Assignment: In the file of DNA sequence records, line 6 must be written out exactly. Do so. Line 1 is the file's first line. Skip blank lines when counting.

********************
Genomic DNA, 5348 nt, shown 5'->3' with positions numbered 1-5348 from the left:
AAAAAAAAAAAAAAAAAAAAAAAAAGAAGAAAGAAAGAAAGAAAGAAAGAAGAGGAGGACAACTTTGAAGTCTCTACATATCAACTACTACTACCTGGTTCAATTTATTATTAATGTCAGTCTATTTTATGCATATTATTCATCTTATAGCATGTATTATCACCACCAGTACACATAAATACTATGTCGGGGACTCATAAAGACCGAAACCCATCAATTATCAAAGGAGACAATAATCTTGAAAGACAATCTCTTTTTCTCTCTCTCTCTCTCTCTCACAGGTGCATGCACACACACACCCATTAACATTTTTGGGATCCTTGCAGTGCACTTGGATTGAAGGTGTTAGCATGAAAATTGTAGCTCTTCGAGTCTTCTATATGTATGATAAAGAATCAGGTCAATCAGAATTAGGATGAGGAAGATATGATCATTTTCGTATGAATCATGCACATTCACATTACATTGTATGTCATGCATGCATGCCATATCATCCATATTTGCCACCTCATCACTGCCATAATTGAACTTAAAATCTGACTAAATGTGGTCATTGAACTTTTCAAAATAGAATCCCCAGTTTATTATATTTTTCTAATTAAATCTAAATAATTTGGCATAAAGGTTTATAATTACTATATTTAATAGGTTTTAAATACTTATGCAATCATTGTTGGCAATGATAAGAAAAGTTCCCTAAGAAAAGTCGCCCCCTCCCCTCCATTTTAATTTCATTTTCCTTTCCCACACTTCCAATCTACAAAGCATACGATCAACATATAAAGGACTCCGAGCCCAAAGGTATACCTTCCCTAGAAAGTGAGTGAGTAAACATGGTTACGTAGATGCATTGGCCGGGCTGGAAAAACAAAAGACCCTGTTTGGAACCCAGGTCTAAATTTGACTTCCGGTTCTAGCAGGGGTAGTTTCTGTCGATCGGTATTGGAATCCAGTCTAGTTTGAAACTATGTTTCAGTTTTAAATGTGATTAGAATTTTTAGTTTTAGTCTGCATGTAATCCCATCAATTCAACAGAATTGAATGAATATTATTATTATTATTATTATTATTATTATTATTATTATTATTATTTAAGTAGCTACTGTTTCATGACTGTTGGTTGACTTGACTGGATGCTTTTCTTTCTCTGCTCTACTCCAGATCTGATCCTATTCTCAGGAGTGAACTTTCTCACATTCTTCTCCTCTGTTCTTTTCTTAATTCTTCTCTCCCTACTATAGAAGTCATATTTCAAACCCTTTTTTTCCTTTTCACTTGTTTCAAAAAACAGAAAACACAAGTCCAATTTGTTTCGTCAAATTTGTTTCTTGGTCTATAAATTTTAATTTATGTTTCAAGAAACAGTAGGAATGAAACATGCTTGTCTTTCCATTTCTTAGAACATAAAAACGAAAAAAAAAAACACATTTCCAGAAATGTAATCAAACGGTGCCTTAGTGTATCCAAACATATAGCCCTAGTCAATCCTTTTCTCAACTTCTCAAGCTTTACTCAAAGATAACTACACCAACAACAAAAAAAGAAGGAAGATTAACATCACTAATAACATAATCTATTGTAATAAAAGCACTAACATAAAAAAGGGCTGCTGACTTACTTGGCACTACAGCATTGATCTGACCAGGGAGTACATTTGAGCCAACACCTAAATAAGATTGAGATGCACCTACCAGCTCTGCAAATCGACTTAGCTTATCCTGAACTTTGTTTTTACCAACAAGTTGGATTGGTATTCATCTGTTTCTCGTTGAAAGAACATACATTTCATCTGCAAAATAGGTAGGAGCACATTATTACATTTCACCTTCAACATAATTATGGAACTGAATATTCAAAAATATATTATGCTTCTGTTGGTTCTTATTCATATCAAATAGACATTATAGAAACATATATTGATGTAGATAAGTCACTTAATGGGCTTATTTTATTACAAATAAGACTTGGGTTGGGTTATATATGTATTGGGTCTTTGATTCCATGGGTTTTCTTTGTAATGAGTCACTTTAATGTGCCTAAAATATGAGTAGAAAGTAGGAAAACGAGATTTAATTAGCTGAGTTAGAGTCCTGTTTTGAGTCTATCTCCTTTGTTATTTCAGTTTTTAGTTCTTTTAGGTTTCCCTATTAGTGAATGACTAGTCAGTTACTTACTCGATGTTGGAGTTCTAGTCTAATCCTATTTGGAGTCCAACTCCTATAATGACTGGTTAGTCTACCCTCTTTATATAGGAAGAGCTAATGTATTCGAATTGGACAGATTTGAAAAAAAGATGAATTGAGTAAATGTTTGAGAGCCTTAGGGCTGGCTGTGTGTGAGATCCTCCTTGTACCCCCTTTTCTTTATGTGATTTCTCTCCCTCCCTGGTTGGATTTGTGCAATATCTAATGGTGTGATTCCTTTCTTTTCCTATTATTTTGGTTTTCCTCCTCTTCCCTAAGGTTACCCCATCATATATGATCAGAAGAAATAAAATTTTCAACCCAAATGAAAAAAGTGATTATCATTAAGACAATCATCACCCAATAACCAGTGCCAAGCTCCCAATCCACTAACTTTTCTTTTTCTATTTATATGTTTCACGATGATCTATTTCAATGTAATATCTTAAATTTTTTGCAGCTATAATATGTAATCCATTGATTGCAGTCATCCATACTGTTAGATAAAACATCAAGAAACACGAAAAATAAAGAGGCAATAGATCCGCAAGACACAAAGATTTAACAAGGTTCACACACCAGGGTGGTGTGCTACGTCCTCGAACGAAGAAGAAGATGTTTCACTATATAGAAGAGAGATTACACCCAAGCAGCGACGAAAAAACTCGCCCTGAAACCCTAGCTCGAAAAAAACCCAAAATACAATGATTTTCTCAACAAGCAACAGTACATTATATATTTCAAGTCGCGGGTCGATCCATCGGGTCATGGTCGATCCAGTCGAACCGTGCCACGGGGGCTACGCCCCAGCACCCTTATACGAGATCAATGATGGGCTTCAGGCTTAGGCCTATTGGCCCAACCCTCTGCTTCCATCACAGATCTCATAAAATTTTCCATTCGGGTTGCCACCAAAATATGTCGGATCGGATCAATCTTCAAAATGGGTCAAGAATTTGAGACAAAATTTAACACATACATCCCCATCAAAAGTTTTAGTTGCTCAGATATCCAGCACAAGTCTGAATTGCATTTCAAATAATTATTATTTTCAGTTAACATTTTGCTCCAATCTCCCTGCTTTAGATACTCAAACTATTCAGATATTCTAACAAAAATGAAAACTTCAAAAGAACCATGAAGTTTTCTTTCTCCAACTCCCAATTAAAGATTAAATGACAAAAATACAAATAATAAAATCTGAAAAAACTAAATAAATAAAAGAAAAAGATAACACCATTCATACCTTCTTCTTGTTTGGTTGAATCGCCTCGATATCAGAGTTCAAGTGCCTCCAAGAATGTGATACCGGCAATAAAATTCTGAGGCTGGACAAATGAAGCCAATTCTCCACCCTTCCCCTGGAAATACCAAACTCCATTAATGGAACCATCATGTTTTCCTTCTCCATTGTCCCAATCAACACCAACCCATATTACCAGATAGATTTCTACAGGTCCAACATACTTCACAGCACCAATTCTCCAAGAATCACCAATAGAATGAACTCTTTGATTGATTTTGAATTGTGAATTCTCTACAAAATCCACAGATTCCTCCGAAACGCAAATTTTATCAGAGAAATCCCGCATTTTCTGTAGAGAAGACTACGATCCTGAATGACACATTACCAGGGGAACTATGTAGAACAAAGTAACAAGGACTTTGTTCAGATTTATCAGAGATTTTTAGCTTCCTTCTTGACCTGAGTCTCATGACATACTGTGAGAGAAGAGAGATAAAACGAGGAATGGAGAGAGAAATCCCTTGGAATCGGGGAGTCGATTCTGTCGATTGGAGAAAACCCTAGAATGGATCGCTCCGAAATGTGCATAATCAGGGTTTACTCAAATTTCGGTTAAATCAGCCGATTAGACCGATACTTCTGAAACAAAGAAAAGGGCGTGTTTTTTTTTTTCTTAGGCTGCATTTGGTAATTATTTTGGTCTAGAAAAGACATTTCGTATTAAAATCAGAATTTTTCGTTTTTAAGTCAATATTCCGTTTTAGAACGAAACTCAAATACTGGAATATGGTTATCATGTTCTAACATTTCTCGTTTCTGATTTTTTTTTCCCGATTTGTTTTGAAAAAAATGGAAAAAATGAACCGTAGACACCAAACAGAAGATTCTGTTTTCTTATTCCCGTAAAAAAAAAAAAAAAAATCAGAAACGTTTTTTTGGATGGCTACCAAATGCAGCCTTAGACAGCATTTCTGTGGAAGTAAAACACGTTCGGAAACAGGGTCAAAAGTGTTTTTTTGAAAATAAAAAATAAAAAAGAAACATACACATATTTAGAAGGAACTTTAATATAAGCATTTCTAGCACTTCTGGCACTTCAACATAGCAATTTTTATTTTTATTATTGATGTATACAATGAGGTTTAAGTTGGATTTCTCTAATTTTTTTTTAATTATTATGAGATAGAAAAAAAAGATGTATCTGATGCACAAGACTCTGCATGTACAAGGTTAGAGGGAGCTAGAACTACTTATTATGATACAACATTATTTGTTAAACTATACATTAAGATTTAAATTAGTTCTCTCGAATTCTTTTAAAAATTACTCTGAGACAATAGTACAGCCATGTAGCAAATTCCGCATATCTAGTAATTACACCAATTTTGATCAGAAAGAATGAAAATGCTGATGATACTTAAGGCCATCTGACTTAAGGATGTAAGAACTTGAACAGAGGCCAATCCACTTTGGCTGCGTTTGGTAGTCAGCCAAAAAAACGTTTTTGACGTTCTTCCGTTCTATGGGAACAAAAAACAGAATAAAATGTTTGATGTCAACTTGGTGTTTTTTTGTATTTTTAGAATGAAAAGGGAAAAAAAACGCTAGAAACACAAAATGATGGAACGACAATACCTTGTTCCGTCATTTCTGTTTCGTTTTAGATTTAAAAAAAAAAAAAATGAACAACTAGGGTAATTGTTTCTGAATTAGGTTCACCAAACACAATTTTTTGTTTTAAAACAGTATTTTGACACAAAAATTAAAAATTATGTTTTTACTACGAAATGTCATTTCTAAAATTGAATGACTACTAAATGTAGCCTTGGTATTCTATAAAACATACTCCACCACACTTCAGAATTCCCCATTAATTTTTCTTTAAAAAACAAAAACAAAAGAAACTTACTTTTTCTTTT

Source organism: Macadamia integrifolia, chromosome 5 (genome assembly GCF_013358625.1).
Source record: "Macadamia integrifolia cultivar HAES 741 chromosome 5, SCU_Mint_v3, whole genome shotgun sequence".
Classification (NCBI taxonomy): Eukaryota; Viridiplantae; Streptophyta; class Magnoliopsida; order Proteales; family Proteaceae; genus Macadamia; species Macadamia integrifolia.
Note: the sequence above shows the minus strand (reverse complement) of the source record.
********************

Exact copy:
Note: the sequence above shows the minus strand (reverse complement) of the source record.